Rules For Posting To This Blog and Weekly Blog Question

1. Only use your first name (no last names, addresses, IM screen names, etc.)
2. Show respect and consideration of others when posting and commenting. This includes individuals, students, organizations, political parties, colleagues, etc.
3. Check all posts for spelling and grammar errors before posting.
4. Protect the privacy of others. Gain permission from other people before you write about them. Avoid sharing someone else's last name. Use job titles or pseudonyms when writing about experiences with your co-workers or students.
5. Watch your language. Use politically correct and non-offensive language.
6. Make sure you write about things that are factual.
7. Keep your postings education-oriented. Avoid discussing plans for the weekend, etc.

This week I would like you to use your imagination. You have just won the lottery and will leave your teaching post immediately to travel around the world. As you leave your keys you meet your replacement. You are asked to give this new teacher just ONE piece of advice. What would that be, and why? Enjoy your world expedition!

Blog Post - Week 7
This past week in my own teaching I felt a little disconnected which prompts my question to you, "What was the moment (or moments) when I felt most disconnected or disengaged as a teacher - the moment(s) I said to myself, I'm just going through the motions here?"

Fall Semester 2016 Blog Post - Week 6
For the past couple of weeks you have experienced asynchronous online learning (doing modules by yourself). Previously this semester you have experienced synchronous online learning (all together in the Collaborate room). Which do you think is more effective and why do you think that? Which do you like better, and why?

Fall Semester 2016 Blog Post - Week 5
This week we have what we call "open mic." You can write a post about anything related to your teaching that you would like responses from your classmates.

Fall Semester 2016 Blog Post - Week 4
Here is this week's question: "What was the event that most took me surprise this week - and event that shook me up, caught me off guard, gave me a jolt, or made me unexpectedly happy?"

Fall Semester 2016 Blog Post - Week 3
Please write a post about the following question, "In thinking about my past week teaching what is one thing I would do differently, and why?"

Fall Semester 2016 Blog Post - Week 2
Please write a post about the following question, " In thinking about my teaching activities this past week, of what do I feel most proud? Why?"

Fall Semester 2016 Blog Post - Week 1
Describe something you used in your program in the first weeks of school that you learned in the summer NTI program. How did it work? Did it get you off to a stronger start than last year?

Thursday, October 23, 2014

Literacy Post...J. Whitfield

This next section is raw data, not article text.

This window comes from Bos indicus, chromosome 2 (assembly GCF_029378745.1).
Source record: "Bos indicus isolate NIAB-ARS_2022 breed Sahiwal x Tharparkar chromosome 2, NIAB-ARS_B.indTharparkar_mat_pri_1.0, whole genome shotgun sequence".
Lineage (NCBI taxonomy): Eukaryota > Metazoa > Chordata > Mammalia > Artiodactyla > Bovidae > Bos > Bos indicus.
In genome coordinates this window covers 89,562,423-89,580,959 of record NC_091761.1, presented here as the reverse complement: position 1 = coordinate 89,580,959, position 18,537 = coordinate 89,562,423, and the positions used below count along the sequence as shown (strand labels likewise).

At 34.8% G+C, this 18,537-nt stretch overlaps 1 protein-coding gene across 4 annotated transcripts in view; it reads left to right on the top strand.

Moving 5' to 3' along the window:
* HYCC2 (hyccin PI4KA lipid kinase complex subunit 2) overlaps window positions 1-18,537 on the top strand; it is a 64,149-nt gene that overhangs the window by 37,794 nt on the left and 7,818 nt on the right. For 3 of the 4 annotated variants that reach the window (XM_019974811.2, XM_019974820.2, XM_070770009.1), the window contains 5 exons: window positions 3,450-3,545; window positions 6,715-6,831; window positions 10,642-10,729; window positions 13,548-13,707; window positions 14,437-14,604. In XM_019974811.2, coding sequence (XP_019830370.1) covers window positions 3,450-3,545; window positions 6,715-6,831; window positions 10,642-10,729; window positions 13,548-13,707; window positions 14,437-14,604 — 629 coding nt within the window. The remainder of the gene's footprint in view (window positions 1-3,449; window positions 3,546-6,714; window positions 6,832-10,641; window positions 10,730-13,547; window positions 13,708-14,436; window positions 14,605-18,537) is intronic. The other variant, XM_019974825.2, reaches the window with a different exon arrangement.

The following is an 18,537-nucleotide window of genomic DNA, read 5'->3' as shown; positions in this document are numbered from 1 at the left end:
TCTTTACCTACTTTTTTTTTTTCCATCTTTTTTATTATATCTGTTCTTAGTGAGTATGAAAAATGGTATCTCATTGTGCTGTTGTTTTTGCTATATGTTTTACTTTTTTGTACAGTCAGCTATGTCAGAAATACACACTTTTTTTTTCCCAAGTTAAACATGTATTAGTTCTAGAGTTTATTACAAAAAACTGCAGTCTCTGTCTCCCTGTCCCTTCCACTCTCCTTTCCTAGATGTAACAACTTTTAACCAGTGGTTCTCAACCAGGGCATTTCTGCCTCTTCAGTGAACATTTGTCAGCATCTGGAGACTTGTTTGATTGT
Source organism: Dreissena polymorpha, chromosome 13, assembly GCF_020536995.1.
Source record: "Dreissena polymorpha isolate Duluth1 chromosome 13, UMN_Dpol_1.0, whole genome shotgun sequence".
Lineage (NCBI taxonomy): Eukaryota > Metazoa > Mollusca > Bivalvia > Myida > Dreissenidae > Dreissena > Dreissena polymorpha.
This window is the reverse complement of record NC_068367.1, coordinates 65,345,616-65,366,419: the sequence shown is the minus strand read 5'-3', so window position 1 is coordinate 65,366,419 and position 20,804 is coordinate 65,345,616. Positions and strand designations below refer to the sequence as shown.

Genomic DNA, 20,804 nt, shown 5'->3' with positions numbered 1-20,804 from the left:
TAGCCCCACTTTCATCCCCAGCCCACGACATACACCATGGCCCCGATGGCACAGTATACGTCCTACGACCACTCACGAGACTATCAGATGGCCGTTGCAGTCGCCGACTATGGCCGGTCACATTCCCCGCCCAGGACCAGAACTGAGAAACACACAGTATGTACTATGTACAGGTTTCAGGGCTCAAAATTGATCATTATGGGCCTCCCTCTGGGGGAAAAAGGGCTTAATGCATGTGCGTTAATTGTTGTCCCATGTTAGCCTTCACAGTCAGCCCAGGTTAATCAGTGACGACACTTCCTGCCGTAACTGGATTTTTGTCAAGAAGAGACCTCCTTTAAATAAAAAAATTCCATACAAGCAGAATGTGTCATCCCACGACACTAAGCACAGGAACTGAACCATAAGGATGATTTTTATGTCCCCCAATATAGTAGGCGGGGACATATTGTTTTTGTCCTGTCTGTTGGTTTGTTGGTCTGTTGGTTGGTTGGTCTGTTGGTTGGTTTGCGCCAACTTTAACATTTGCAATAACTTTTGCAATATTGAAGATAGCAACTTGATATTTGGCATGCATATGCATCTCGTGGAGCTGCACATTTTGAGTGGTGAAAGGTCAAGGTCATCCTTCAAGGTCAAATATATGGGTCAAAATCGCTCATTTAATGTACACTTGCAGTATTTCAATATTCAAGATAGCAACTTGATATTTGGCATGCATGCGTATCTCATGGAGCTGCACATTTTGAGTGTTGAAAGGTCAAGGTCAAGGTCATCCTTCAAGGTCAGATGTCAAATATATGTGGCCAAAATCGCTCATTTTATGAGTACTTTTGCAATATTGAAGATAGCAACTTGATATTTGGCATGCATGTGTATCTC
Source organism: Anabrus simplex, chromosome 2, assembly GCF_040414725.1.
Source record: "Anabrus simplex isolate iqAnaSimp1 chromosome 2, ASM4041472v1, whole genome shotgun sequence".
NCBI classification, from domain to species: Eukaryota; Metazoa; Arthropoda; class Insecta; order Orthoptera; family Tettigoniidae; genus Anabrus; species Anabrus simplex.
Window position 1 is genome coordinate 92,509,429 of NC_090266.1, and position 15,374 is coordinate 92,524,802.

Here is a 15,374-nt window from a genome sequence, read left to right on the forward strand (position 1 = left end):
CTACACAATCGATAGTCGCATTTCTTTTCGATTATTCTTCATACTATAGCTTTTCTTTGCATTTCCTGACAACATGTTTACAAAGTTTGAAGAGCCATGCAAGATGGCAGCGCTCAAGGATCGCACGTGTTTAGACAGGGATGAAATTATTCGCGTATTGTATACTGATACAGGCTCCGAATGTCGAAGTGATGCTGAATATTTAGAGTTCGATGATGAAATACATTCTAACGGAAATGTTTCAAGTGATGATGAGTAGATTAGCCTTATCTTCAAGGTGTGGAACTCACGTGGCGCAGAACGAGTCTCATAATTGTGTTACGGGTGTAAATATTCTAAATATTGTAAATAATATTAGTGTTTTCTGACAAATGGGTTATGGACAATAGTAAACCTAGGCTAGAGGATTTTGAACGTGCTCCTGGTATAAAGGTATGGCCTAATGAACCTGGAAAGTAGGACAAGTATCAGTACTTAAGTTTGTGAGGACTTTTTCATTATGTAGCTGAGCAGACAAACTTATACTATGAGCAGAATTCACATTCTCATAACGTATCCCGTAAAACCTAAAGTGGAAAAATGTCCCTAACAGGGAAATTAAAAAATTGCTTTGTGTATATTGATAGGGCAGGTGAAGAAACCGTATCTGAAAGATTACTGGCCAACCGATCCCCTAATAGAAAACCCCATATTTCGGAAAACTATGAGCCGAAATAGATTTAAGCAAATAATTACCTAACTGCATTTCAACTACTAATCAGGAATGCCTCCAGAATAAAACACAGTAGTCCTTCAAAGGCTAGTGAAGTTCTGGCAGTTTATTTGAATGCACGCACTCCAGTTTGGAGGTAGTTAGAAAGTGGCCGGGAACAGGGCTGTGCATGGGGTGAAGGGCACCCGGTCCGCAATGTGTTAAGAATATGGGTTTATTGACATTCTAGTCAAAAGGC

We are bombarded daily with information from the media, newspapers, magazines, radio, and the World Wide Web. Is all information equal? Is it accurate, worthy of our attention? How do you decide which information to take in and which to discard? Most importantly, how will you teach your CTE students about information literacy?

The hot topic in the world of healthcare is Ebola. This topic is a great example of bombardment of information. There is so much information currently out there that it does make it difficult to decipher what is accurate and what is not. Not all that you read is equal nor accurate. While on the topic of Ebola the information is worthy of our attention but you have to be aware of the motives of the sources for the information? Also you need to know if the information is backed up by research.
When I am teaching my CTE student about literacy information I teach them first that there is so many places you can go to learn about healthcare but not all of them have the most up to date and accurate information. The best way to determine the accuracy is to look at the source and find out whether the information can be back up by research. Also to not always except things as absolute because in healthcare there are very few absolutes. Again going back to Ebola, the protocols for isolation that were put in place by the CDC for healthcare workers was looked at as being accurate now from experience we know that those protocols do not always work so now the CDC is having go back and reevaluate how to do things and will have to update the information they put out in regards to Ebola and isolation procedures

1 comment:

Ruth Q said...

Hi Jen, I enjoyed reading your post. I agree that the hot topic in healthcare is Ebola. Our students need to know which information they can trust. Your teaching them to look for information that can be backed by research is a great way to help them find the accurate information. As teachers, we want our students to have updated information, but we want it to be from a reliable source. I often recommend sites to my students that I feel are trustworthy. I check each day to see if there is news about Ebola, I hope the CDC is able to come up with accurate protection guidelines for healthcare workers soon.